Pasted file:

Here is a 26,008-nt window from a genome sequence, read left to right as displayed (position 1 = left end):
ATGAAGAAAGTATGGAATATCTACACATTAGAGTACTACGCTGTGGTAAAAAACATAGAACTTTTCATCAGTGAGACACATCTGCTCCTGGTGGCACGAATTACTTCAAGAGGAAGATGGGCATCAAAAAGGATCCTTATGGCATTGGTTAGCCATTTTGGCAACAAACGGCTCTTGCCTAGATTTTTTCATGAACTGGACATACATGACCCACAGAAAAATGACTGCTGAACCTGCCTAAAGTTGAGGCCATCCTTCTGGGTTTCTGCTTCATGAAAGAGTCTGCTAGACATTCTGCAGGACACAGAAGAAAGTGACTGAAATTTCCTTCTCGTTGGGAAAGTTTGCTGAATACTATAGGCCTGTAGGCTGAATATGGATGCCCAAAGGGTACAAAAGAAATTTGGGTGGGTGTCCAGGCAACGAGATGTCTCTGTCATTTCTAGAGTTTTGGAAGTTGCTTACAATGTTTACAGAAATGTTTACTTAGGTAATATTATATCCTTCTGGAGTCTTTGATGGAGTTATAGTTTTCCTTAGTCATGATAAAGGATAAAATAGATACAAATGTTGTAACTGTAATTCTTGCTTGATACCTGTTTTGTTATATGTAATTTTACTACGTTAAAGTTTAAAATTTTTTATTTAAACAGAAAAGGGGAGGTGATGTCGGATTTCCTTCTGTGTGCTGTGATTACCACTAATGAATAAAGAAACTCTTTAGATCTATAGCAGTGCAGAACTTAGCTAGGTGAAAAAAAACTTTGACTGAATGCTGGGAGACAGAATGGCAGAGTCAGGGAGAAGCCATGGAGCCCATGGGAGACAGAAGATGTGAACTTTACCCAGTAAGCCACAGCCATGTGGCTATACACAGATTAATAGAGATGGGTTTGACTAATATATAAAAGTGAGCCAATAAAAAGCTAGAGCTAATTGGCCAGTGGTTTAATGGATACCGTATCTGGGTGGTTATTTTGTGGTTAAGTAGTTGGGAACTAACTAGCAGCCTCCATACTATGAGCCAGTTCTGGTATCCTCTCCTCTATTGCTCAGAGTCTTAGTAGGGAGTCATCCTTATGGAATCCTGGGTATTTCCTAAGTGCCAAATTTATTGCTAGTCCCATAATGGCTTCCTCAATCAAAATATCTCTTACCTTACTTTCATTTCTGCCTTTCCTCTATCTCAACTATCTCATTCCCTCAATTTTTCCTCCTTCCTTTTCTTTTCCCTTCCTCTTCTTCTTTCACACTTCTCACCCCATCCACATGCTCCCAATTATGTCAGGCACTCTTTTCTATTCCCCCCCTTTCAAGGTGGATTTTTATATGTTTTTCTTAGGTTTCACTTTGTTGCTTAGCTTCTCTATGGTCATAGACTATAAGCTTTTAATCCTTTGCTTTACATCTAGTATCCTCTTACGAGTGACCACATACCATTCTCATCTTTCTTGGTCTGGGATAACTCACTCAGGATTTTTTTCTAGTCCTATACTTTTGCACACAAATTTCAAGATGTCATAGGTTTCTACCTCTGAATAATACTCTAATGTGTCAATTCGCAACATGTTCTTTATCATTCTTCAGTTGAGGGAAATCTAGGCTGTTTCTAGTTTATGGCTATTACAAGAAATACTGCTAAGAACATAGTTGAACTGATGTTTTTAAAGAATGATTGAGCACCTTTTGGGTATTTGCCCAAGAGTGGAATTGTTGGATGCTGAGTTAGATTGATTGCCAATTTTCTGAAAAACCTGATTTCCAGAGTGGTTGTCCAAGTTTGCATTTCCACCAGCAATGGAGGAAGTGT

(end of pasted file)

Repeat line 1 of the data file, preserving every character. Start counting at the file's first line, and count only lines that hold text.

Here is a 26,008-nt window from a genome sequence, read left to right as displayed (position 1 = left end):